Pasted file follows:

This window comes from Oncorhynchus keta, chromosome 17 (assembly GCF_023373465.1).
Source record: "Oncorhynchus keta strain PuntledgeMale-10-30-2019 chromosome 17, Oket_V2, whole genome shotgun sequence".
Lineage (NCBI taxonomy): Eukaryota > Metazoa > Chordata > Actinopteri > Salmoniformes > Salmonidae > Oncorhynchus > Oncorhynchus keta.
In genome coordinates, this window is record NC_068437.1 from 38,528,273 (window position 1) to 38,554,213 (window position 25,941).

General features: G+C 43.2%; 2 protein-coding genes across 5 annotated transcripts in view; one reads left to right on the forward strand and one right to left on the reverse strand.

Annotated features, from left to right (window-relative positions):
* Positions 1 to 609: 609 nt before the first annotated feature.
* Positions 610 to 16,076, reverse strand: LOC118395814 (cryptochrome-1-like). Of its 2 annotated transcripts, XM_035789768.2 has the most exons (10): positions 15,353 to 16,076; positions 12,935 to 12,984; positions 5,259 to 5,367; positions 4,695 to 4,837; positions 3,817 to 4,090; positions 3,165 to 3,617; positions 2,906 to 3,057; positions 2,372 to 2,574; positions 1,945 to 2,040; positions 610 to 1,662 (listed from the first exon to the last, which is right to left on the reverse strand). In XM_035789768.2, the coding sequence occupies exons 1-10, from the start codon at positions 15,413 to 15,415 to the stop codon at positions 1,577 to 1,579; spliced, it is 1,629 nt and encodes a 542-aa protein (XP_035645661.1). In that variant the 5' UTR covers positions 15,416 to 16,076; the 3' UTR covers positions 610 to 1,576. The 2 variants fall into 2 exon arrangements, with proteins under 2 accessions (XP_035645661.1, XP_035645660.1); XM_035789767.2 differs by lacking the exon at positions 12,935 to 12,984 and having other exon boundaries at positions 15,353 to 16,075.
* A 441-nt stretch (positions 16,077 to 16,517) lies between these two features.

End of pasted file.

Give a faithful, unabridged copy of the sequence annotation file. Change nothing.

This window comes from Oncorhynchus keta, chromosome 17 (assembly GCF_023373465.1).
Source record: "Oncorhynchus keta strain PuntledgeMale-10-30-2019 chromosome 17, Oket_V2, whole genome shotgun sequence".
Lineage (NCBI taxonomy): Eukaryota > Metazoa > Chordata > Actinopteri > Salmoniformes > Salmonidae > Oncorhynchus > Oncorhynchus keta.
In genome coordinates, this window is record NC_068437.1 from 38,528,273 (window position 1) to 38,554,213 (window position 25,941).

General features: G+C 43.2%; 2 protein-coding genes across 5 annotated transcripts in view; one reads left to right on the forward strand and one right to left on the reverse strand.

Annotated features, from left to right (window-relative positions):
* Positions 1 to 609: 609 nt before the first annotated feature.
* Positions 610 to 16,076, reverse strand: LOC118395814 (cryptochrome-1-like). Of its 2 annotated transcripts, XM_035789768.2 has the most exons (10): positions 15,353 to 16,076; positions 12,935 to 12,984; positions 5,259 to 5,367; positions 4,695 to 4,837; positions 3,817 to 4,090; positions 3,165 to 3,617; positions 2,906 to 3,057; positions 2,372 to 2,574; positions 1,945 to 2,040; positions 610 to 1,662 (listed from the first exon to the last, which is right to left on the reverse strand). In XM_035789768.2, the coding sequence occupies exons 1-10, from the start codon at positions 15,413 to 15,415 to the stop codon at positions 1,577 to 1,579; spliced, it is 1,629 nt and encodes a 542-aa protein (XP_035645661.1). In that variant the 5' UTR covers positions 15,416 to 16,076; the 3' UTR covers positions 610 to 1,576. The 2 variants fall into 2 exon arrangements, with proteins under 2 accessions (XP_035645661.1, XP_035645660.1); XM_035789767.2 differs by lacking the exon at positions 12,935 to 12,984 and having other exon boundaries at positions 15,353 to 16,075.
* A 441-nt stretch (positions 16,077 to 16,517) lies between these two features.